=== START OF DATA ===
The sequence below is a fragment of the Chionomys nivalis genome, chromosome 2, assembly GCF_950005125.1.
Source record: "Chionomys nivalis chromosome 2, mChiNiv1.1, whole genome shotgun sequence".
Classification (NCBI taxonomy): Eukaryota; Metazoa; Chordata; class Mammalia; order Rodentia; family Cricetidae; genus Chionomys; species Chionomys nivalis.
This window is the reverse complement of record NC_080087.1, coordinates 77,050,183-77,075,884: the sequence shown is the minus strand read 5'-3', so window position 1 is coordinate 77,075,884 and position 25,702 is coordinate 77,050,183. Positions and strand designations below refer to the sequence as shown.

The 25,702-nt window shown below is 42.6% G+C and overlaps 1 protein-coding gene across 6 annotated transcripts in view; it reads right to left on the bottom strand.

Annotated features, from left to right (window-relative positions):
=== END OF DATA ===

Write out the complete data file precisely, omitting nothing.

The sequence below is a fragment of the Chionomys nivalis genome, chromosome 2, assembly GCF_950005125.1.
Source record: "Chionomys nivalis chromosome 2, mChiNiv1.1, whole genome shotgun sequence".
Classification (NCBI taxonomy): Eukaryota; Metazoa; Chordata; class Mammalia; order Rodentia; family Cricetidae; genus Chionomys; species Chionomys nivalis.
This window is the reverse complement of record NC_080087.1, coordinates 77,050,183-77,075,884: the sequence shown is the minus strand read 5'-3', so window position 1 is coordinate 77,075,884 and position 25,702 is coordinate 77,050,183. Positions and strand designations below refer to the sequence as shown.

The 25,702-nt window shown below is 42.6% G+C and overlaps 1 protein-coding gene across 6 annotated transcripts in view; it reads right to left on the bottom strand.

Annotated features, from left to right (window-relative positions):